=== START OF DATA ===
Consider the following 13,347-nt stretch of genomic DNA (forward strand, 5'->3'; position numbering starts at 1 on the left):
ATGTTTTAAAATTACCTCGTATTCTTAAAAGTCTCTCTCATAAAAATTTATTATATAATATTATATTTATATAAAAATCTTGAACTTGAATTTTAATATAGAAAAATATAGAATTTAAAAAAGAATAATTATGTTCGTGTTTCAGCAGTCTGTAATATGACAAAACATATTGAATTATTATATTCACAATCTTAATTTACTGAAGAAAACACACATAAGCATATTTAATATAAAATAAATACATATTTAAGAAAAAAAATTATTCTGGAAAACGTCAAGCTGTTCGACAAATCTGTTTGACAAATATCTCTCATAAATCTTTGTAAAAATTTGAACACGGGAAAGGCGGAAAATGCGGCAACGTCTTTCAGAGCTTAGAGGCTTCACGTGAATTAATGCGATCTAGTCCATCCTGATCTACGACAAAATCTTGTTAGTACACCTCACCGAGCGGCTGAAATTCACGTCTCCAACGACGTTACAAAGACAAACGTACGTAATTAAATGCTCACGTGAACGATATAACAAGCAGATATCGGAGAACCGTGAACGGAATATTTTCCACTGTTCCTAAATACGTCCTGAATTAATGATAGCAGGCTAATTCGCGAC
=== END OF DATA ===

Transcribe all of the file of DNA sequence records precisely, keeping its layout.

Consider the following 13,347-nt stretch of genomic DNA (forward strand, 5'->3'; position numbering starts at 1 on the left):
ATGTTTTAAAATTACCTCGTATTCTTAAAAGTCTCTCTCATAAAAATTTATTATATAATATTATATTTATATAAAAATCTTGAACTTGAATTTTAATATAGAAAAATATAGAATTTAAAAAAGAATAATTATGTTCGTGTTTCAGCAGTCTGTAATATGACAAAACATATTGAATTATTATATTCACAATCTTAATTTACTGAAGAAAACACACATAAGCATATTTAATATAAAATAAATACATATTTAAGAAAAAAAATTATTCTGGAAAACGTCAAGCTGTTCGACAAATCTGTTTGACAAATATCTCTCATAAATCTTTGTAAAAATTTGAACACGGGAAAGGCGGAAAATGCGGCAACGTCTTTCAGAGCTTAGAGGCTTCACGTGAATTAATGCGATCTAGTCCATCCTGATCTACGACAAAATCTTGTTAGTACACCTCACCGAGCGGCTGAAATTCACGTCTCCAACGACGTTACAAAGACAAACGTACGTAATTAAATGCTCACGTGAACGATATAACAAGCAGATATCGGAGAACCGTGAACGGAATATTTTCCACTGTTCCTAAATACGTCCTGAATTAATGATAGCAGGCTAATTCGCGAC